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From: hzhuo1 on 8 Feb 2010 00:17 > > Please check out this example on the pyparsing wiki, invRegex.py:http://pyparsing.wikispaces.com/file/view/invRegex.py. This code > implements a generator that returns successive matching strings for > the given regex. Running it, I see that you actually have a typo in > your example. > > >>> print list(invert("[1|2|3]{2}")) > > ['11', '1|', '12', '13', '|1', '||', '|2', '|3', '21', '2|', '22', > '23', '31', '3|', '32', '33'] > > I think you meant either "[123]{2}" or "(1|2|3){2}". > > >>> print list(invert("[123]{2}")) > > ['11', '12', '13', '21', '22', '23', '31', '32', '33'] > > >>> print list(invert("(1|2|3){2}")) > > ['11', '12', '13', '21', '22', '23', '31', '32', '33'] > > Of course, as other posters have pointed out, this inverter does not > accept regexen with unbounded multiple characters '+' or '*', but '?' > and "{min,max}" notation will work. Even '.' is supported, although > this can generate a large number of return values. > > Of course, you'll also have to install pyparsing to get this to work. > > -- Paul Hi Paul, Thanks very much. This is exactly what I need now. I will check this function. Zhuo
From: Gabriel Genellina on 8 Feb 2010 05:19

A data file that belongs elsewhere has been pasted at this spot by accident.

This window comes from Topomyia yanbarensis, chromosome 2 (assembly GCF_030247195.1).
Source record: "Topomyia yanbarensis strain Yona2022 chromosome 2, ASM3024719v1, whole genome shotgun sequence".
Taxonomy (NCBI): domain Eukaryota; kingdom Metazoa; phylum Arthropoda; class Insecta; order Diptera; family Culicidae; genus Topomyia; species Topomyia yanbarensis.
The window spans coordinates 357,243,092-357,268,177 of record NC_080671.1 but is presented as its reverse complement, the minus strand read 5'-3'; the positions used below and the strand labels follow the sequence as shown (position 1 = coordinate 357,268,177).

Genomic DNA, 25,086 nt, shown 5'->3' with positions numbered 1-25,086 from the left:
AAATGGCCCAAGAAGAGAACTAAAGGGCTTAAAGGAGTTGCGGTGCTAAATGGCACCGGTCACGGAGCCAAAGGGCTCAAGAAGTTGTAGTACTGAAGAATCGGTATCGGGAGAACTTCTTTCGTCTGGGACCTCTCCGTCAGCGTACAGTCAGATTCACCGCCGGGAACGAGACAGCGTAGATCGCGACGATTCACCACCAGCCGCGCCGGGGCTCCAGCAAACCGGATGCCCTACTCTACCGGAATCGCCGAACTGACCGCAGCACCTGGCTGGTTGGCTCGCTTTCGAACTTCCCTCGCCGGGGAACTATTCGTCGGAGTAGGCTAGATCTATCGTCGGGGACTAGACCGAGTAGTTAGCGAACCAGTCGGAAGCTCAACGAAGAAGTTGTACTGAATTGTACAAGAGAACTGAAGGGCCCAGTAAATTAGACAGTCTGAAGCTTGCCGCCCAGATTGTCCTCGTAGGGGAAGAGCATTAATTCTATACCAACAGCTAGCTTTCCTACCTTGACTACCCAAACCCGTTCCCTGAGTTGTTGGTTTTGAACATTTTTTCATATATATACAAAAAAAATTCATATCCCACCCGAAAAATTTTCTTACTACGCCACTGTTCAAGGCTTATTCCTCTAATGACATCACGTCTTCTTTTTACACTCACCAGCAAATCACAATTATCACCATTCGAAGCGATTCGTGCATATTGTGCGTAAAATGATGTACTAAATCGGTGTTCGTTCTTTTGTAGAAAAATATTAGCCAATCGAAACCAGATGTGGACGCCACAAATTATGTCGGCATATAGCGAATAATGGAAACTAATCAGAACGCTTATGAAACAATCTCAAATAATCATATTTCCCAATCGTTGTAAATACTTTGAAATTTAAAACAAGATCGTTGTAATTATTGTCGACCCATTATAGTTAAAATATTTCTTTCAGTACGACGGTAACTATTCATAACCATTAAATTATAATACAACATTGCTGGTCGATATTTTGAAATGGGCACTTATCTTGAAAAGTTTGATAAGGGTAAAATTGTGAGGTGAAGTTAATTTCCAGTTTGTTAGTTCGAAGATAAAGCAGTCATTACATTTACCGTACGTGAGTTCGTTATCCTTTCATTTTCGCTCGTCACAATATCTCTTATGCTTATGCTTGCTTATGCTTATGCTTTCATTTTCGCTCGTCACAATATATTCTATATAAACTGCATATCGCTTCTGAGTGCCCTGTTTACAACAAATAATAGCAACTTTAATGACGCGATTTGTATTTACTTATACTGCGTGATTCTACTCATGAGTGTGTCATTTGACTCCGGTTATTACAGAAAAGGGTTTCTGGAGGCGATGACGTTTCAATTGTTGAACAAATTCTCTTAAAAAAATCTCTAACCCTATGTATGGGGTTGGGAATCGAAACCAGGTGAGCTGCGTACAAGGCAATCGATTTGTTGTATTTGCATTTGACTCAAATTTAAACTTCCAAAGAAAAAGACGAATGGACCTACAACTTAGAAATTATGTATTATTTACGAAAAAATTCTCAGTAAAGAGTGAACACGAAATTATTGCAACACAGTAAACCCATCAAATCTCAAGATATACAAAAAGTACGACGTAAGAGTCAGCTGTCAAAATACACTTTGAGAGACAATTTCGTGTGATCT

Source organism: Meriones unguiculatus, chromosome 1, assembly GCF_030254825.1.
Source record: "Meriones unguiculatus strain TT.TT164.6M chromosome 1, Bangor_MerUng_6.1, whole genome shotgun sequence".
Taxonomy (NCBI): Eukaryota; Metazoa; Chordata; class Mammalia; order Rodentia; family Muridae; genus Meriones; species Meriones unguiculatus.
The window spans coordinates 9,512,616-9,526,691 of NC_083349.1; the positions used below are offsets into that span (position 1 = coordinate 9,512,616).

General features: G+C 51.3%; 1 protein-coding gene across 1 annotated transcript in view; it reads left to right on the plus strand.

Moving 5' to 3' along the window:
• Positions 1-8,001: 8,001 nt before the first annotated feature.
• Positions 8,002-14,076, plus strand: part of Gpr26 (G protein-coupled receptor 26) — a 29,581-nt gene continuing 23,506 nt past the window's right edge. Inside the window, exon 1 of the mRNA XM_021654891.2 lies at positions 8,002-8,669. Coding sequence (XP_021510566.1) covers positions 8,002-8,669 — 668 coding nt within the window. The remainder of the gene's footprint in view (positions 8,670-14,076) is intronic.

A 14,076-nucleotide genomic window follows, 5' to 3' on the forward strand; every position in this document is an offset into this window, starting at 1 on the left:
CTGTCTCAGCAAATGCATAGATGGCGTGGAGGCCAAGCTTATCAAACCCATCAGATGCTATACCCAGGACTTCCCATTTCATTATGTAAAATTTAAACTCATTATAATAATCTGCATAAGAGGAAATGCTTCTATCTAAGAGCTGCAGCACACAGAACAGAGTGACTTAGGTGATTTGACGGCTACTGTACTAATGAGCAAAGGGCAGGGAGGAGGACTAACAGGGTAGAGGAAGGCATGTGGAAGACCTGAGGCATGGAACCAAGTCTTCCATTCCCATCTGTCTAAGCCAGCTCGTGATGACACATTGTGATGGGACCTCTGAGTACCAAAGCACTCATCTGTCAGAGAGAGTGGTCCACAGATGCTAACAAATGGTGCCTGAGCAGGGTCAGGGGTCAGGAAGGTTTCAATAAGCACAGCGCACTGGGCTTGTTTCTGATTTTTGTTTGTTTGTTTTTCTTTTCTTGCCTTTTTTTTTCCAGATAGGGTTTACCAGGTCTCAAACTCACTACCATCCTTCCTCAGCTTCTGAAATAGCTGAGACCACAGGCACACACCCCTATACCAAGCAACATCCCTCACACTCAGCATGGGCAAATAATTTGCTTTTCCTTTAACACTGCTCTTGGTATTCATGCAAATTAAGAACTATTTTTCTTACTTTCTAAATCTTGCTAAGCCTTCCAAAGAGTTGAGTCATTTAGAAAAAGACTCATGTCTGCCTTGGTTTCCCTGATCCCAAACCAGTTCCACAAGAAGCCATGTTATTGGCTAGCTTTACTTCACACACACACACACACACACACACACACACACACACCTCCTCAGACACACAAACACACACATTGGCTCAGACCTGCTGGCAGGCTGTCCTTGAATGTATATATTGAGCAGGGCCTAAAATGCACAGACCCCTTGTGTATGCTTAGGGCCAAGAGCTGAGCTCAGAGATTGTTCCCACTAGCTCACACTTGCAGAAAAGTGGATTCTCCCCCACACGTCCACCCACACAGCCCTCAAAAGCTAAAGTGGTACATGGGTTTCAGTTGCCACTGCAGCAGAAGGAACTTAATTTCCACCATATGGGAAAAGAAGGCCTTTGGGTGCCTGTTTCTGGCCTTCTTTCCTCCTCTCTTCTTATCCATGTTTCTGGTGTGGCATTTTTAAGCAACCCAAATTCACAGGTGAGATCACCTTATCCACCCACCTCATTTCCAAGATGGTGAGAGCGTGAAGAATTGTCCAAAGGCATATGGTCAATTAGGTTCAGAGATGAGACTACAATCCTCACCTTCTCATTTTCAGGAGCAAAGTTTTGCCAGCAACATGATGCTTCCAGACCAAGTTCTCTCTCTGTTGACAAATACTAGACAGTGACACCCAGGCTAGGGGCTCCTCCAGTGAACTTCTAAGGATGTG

En Mon, 08 Feb 2010 02:17:59 -0300, hzhuo1 (a)gmail.com <hzhuo1(a)gmail.com>escribi�: >> Please check out this example on the pyparsing wiki, >> invRegex.py:http://pyparsing.wikispaces.com/file/view/invRegex.py. >> This code >> implements a generator that returns successive matching strings for >> the given regex. [...] >> Of course, as other posters have pointed out, this inverter does not >> accept regexen with unbounded multiple characters '+' or '*', but '?' >> and "{min,max}" notation will work. Even '.' is supported, although >> this can generate a large number of return values. > > Thanks very much. This is exactly what I need now. I will check this > function. > Here you have another approach based on [1]. This is a generator-based approach, yielding all strings in increasing length order. In principle it can handle unbounded repetitions, except as written the maximum recursion limit is shortly reached (the original code is in Haskell, I almost blindly translated it into Python; certainly it can be rewritten more efficiently) You have to parse the R.E. and generate the corresponding function calls to the merge/prod/closure functions -- pyparsing certainly can help with that. "ab" becomes prod(a,b), "a|b" becomes merge(a,b), and "a*" becomes closure(a) By example, to find the language defined by this expression "(a|bc)*d", one has to evaluate: prod( closure( merge(['a'], prod(['b'],['c']))), ['d'] ) wich yields these strings: d ad aad bcd aaad abcd bcad .... bcbcbcbcaad bcbcbcbcbcd aaaaaaaaaaad and after 234 results aborts with a recursion error :( [1] http://www.cs.utexas.edu/users/misra/Notes.dir/RegExp.pdf -- Gabriel Genellina |